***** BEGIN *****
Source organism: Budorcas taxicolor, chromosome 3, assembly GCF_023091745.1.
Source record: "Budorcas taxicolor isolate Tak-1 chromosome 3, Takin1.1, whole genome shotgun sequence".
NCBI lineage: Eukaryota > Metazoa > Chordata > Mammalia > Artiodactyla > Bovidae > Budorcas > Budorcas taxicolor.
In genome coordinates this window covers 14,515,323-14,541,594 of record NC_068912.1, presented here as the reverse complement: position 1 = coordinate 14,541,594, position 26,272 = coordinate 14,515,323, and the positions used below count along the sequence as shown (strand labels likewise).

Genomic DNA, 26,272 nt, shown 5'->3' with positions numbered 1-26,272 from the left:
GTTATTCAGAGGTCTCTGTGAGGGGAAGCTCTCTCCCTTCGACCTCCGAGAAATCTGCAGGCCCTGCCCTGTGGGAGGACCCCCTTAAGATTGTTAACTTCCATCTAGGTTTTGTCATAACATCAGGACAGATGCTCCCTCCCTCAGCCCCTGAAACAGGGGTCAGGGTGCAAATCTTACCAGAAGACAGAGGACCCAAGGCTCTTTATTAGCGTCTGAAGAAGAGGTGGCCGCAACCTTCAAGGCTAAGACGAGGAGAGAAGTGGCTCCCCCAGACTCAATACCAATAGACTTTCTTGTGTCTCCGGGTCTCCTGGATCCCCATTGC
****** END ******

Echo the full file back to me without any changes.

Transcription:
Source organism: Budorcas taxicolor, chromosome 3, assembly GCF_023091745.1.
Source record: "Budorcas taxicolor isolate Tak-1 chromosome 3, Takin1.1, whole genome shotgun sequence".
NCBI lineage: Eukaryota > Metazoa > Chordata > Mammalia > Artiodactyla > Bovidae > Budorcas > Budorcas taxicolor.
In genome coordinates this window covers 14,515,323-14,541,594 of record NC_068912.1, presented here as the reverse complement: position 1 = coordinate 14,541,594, position 26,272 = coordinate 14,515,323, and the positions used below count along the sequence as shown (strand labels likewise).

Genomic DNA, 26,272 nt, shown 5'->3' with positions numbered 1-26,272 from the left:
GTTATTCAGAGGTCTCTGTGAGGGGAAGCTCTCTCCCTTCGACCTCCGAGAAATCTGCAGGCCCTGCCCTGTGGGAGGACCCCCTTAAGATTGTTAACTTCCATCTAGGTTTTGTCATAACATCAGGACAGATGCTCCCTCCCTCAGCCCCTGAAACAGGGGTCAGGGTGCAAATCTTACCAGAAGACAGAGGACCCAAGGCTCTTTATTAGCGTCTGAAGAAGAGGTGGCCGCAACCTTCAAGGCTAAGACGAGGAGAGAAGTGGCTCCCCCAGACTCAATACCAATAGACTTTCTTGTGTCTCCGGGTCTCCTGGATCCCCATTGC